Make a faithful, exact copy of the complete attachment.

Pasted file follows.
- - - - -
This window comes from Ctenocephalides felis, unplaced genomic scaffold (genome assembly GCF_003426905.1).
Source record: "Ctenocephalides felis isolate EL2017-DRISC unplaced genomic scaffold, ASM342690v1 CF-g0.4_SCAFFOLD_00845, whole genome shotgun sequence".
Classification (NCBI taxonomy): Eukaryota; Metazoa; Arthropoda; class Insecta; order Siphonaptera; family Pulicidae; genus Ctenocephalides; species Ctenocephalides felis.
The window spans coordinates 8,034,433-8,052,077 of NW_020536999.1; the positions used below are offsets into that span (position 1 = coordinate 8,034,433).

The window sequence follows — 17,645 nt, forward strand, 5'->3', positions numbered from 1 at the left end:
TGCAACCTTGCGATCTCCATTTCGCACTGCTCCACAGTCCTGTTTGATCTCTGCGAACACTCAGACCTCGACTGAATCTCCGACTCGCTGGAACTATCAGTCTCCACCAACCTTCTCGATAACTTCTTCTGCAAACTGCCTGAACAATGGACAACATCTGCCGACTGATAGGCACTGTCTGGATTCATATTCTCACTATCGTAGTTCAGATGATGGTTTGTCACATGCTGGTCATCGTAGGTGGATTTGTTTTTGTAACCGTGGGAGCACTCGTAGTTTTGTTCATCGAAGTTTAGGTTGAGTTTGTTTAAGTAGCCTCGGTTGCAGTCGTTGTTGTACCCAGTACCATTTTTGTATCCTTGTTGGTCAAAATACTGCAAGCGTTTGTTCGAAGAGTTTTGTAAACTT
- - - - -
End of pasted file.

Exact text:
This window comes from Ctenocephalides felis, unplaced genomic scaffold (genome assembly GCF_003426905.1).
Source record: "Ctenocephalides felis isolate EL2017-DRISC unplaced genomic scaffold, ASM342690v1 CF-g0.4_SCAFFOLD_00845, whole genome shotgun sequence".
Classification (NCBI taxonomy): Eukaryota; Metazoa; Arthropoda; class Insecta; order Siphonaptera; family Pulicidae; genus Ctenocephalides; species Ctenocephalides felis.
The window spans coordinates 8,034,433-8,052,077 of NW_020536999.1; the positions used below are offsets into that span (position 1 = coordinate 8,034,433).

The window sequence follows — 17,645 nt, forward strand, 5'->3', positions numbered from 1 at the left end:
TGCAACCTTGCGATCTCCATTTCGCACTGCTCCACAGTCCTGTTTGATCTCTGCGAACACTCAGACCTCGACTGAATCTCCGACTCGCTGGAACTATCAGTCTCCACCAACCTTCTCGATAACTTCTTCTGCAAACTGCCTGAACAATGGACAACATCTGCCGACTGATAGGCACTGTCTGGATTCATATTCTCACTATCGTAGTTCAGATGATGGTTTGTCACATGCTGGTCATCGTAGGTGGATTTGTTTTTGTAACCGTGGGAGCACTCGTAGTTTTGTTCATCGAAGTTTAGGTTGAGTTTGTTTAAGTAGCCTCGGTTGCAGTCGTTGTTGTACCCAGTACCATTTTTGTATCCTTGTTGGTCAAAATACTGCAAGCGTTTGTTCGAAGAGTTTTGTAAACTT